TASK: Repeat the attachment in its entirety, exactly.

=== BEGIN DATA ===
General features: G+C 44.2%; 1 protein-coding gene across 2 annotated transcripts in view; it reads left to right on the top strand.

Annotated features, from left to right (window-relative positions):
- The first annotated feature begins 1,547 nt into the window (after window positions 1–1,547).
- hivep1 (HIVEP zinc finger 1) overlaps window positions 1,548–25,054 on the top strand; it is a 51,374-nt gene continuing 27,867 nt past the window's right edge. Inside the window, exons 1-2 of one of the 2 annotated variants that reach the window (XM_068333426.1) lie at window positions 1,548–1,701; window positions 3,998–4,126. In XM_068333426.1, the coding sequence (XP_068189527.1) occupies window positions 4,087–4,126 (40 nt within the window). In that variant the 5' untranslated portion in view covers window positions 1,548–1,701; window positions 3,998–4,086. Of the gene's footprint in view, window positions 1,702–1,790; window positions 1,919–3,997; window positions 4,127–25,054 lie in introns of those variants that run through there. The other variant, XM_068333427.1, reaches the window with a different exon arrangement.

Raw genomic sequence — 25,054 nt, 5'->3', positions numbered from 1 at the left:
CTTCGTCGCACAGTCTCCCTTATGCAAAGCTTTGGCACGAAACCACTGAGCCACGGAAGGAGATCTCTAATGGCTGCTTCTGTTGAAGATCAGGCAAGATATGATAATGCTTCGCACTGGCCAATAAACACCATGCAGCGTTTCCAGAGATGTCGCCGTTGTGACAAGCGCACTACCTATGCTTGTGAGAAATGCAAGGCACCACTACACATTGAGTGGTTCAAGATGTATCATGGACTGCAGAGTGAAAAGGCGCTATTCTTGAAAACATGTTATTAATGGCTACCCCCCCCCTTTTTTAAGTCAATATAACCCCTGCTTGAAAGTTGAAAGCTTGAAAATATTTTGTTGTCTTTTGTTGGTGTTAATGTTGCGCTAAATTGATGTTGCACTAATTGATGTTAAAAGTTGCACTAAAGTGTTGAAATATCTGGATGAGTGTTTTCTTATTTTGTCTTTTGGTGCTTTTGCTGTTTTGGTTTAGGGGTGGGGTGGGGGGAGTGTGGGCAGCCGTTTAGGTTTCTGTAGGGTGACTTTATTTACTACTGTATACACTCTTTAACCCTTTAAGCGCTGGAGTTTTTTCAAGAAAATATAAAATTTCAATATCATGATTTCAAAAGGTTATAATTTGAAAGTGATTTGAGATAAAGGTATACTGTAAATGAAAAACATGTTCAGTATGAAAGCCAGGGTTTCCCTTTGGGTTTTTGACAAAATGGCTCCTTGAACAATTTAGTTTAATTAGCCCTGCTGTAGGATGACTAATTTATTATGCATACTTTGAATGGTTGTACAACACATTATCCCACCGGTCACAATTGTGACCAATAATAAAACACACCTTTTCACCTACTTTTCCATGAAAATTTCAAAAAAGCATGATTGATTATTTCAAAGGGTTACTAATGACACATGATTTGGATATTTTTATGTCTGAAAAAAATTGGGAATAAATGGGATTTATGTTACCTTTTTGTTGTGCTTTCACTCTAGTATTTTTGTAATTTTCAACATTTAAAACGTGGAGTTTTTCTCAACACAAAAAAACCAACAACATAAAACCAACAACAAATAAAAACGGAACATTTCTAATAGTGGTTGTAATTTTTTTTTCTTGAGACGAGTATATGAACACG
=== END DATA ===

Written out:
General features: G+C 44.2%; 1 protein-coding gene across 2 annotated transcripts in view; it reads left to right on the top strand.

Annotated features, from left to right (window-relative positions):
- The first annotated feature begins 1,547 nt into the window (after window positions 1–1,547).
- hivep1 (HIVEP zinc finger 1) overlaps window positions 1,548–25,054 on the top strand; it is a 51,374-nt gene continuing 27,867 nt past the window's right edge. Inside the window, exons 1-2 of one of the 2 annotated variants that reach the window (XM_068333426.1) lie at window positions 1,548–1,701; window positions 3,998–4,126. In XM_068333426.1, the coding sequence (XP_068189527.1) occupies window positions 4,087–4,126 (40 nt within the window). In that variant the 5' untranslated portion in view covers window positions 1,548–1,701; window positions 3,998–4,086. Of the gene's footprint in view, window positions 1,702–1,790; window positions 1,919–3,997; window positions 4,127–25,054 lie in introns of those variants that run through there. The other variant, XM_068333427.1, reaches the window with a different exon arrangement.

Raw genomic sequence — 25,054 nt, 5'->3', positions numbered from 1 at the left:
CTTCGTCGCACAGTCTCCCTTATGCAAAGCTTTGGCACGAAACCACTGAGCCACGGAAGGAGATCTCTAATGGCTGCTTCTGTTGAAGATCAGGCAAGATATGATAATGCTTCGCACTGGCCAATAAACACCATGCAGCGTTTCCAGAGATGTCGCCGTTGTGACAAGCGCACTACCTATGCTTGTGAGAAATGCAAGGCACCACTACACATTGAGTGGTTCAAGATGTATCATGGACTGCAGAGTGAAAAGGCGCTATTCTTGAAAACATGTTATTAATGGCTACCCCCCCCCTTTTTTAAGTCAATATAACCCCTGCTTGAAAGTTGAAAGCTTGAAAATATTTTGTTGTCTTTTGTTGGTGTTAATGTTGCGCTAAATTGATGTTGCACTAATTGATGTTAAAAGTTGCACTAAAGTGTTGAAATATCTGGATGAGTGTTTTCTTATTTTGTCTTTTGGTGCTTTTGCTGTTTTGGTTTAGGGGTGGGGTGGGGGGAGTGTGGGCAGCCGTTTAGGTTTCTGTAGGGTGACTTTATTTACTACTGTATACACTCTTTAACCCTTTAAGCGCTGGAGTTTTTTCAAGAAAATATAAAATTTCAATATCATGATTTCAAAAGGTTATAATTTGAAAGTGATTTGAGATAAAGGTATACTGTAAATGAAAAACATGTTCAGTATGAAAGCCAGGGTTTCCCTTTGGGTTTTTGACAAAATGGCTCCTTGAACAATTTAGTTTAATTAGCCCTGCTGTAGGATGACTAATTTATTATGCATACTTTGAATGGTTGTACAACACATTATCCCACCGGTCACAATTGTGACCAATAATAAAACACACCTTTTCACCTACTTTTCCATGAAAATTTCAAAAAAGCATGATTGATTATTTCAAAGGGTTACTAATGACACATGATTTGGATATTTTTATGTCTGAAAAAAATTGGGAATAAATGGGATTTATGTTACCTTTTTGTTGTGCTTTCACTCTAGTATTTTTGTAATTTTCAACATTTAAAACGTGGAGTTTTTCTCAACACAAAAAAACCAACAACATAAAACCAACAACAAATAAAAACGGAACATTTCTAATAGTGGTTGTAATTTTTTTTTCTTGAGACGAGTATATGAACACG